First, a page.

|Born: July 29, 1935 - Meissen,
The highly esteemed German tenor and conductor, Peter (Max) Schreier, was a son of a Church Kantor, who gave him his first musical training. At the age of eight Peter was entered in the preparatory class of the Dresdner Kreuzchor, to which he belonged for many years. He made his first operatic appearance as one of the Three Boys in Mozart's Die Zauberflöte in 1944, which led him to consider a musical career. At the age of ten he started as a soprano but they discovered rapidly that he was an alto. Soon he rose to the position of first alto soloist within the choir. Even as a boy chorister, Schreier was entrusted with many solo parts. As such he sang on some of the first German LP’s ever released of Bach cantatas. He traveled to France, Scandinavia, and Luxembourg, among other destinations, on tour with the Dresdner Kreuzchor.
He remained with the choir as a tenor after his voice changed. In 1954, he began taking private voice lessons with the well-known Leipzig concert singer and singing pedagogue Fritz Polster (1954-1956), while working as a member of the Leipzig Radio Chorus. In 1956, he entered the Dresden Musikhochschule (Carl Maria von Weber College Music), where his teacher was Winkler. Schreier studied both singing and conducting. He also studied at the Dresden State Opera's training school. In 1957, where he appeared in the opera studio's production of Il matrimonio segreto as Paolino. He graduated from the Musikhochschule in 1959, passing the State Exam.
Schreier joined the Dresden State Opera's company as a lyric tenor, making his official operatic debut there as the First Prisoner in Fidelio in 1959. He became a regular member of the company in 1961. During those years he made a concert tour to India and the African nation of Mali. He sang a guest appearance at the Berlin State Opera and in 1963 gained a contract with that company as its leading lyric tenor. He made numerous guest appearances in the Soviet Union and other countries of what was then known as the Eastern Bloc, and appeared fairly often in the West. He made his bow in Vienna in 1966 and at the Salzburg Festival one year later, singing Tamino each time. He appeared for the first time in London in 1966 (debut as Ferrando with the visiting Hamburg State Opera), and at the Metropolitan Opera in New York in 1967 (debut as Tamino). There followed his first appearances at the Bayreuth Festival, the Vienna State Opera (1967), La Scala in Milan (1968) and the Teatro Colón in Buenos Aires (1969).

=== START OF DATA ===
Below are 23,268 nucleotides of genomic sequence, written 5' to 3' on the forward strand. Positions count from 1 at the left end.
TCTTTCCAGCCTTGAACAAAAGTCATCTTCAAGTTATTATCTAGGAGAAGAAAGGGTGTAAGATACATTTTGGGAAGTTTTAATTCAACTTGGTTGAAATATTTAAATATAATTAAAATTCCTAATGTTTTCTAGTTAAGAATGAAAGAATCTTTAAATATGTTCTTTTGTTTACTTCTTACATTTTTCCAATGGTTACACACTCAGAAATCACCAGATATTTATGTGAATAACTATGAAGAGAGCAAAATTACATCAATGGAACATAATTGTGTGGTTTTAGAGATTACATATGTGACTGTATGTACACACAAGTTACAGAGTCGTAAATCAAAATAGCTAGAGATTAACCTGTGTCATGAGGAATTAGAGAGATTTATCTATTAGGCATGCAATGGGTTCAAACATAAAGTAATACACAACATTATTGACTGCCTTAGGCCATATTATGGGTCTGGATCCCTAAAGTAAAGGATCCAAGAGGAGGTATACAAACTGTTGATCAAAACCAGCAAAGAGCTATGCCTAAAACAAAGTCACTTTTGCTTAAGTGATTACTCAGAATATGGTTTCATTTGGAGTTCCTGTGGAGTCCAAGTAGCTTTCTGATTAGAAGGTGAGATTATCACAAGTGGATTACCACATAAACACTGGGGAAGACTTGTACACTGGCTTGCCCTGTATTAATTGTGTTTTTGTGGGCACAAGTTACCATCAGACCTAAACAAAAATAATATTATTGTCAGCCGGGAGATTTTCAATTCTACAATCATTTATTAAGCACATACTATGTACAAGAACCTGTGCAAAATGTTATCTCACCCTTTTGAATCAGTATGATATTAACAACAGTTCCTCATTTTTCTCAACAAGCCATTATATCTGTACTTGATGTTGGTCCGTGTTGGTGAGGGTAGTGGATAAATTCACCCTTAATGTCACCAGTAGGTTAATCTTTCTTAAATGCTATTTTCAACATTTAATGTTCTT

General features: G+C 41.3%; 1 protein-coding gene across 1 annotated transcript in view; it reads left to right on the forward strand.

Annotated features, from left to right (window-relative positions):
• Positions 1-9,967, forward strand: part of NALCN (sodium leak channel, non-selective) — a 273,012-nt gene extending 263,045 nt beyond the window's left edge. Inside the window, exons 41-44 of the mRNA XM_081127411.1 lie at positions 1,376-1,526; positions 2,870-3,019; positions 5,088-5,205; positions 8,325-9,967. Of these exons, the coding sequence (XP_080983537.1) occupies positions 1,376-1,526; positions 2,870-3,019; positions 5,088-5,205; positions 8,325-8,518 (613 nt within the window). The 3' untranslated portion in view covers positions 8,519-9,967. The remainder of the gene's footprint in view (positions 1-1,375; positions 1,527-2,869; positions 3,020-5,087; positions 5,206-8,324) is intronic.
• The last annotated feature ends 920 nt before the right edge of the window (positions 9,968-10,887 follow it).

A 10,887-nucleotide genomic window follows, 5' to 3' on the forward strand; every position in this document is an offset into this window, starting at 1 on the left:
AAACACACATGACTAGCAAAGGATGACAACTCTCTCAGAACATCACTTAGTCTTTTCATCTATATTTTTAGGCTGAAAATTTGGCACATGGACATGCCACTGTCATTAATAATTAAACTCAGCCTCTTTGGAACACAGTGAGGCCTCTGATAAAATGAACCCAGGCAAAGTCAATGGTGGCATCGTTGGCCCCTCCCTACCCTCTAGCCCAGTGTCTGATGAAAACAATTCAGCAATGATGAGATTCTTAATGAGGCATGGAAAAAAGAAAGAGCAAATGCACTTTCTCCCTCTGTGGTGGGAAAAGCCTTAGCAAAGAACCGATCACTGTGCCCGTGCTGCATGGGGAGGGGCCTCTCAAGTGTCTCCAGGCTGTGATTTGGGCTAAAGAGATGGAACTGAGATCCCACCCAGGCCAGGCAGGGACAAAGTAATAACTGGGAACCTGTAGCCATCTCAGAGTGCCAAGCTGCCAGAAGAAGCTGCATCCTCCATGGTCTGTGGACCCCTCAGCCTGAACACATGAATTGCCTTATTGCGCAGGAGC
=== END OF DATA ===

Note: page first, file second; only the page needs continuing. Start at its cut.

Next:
Schreier quickly won acclaim in particular for his portrayals of Mozart's main tenor roles, and as a recitalist. He was also highly praised for roles as diverse as Alfred in Die Fledermaus and Loge in Das Rheingold, and appeared in the premiere of Paul Dessau's Einstein as the Physicist. He also sang the role of Almaviva in Rossini's Il barbiere di Siviglia, Fenton in Verdi's Falstaff, and Lensky in Tchaikovsky's Eugene Onegin.
His keen interest in the oratorio has earned him an international reputation as a concert singer. Schreier has set standards in the interpretation of Bach’s Oratorios, Passions and Cantatas, notably the parts of the Evangelists. He has also won acclaim as a performer of the Lied. His Schubert was especially regarded for its highly expressive projection and shaping of the words.
Over the years he has made many recordings as singer and conductor (and sometimes both together), often singing a role more than once on different labels.
In 1970, he took up the other side of his career, conducting for the first time at a concert with the Dresden Staatskapelle. Since then he has emerged as a leading Bach and Mozart conductor.
Peter Schreier finished his singing career in December 2005, combining the roles of Evangelist and conductor in a performance of Bach's Christmas Oratorio (BWV 248) in Prague. He continues his work as a conductor.
Peter Schreier received numerous honours, including the National Prize (First Class) of the German Democratic Republic, the Salzburg Mozarteum's Silver Mozart Medal, and the title of Kammersänger (1964). In 1986 he was appointed an honorary member of the Vienna Gesellschaft der Musikfreunde, the Anderson-Nexö Prize of the City of Dresden, and the Ernst von Siemens Foundation Prize. He published the book Aus meiner Sicht: Gedanken und Erinnerungen (edited by M. Meier, Vienna, 1983). In 2005 appeared In Rückspiegel (Vienna, also edited by M. Meier).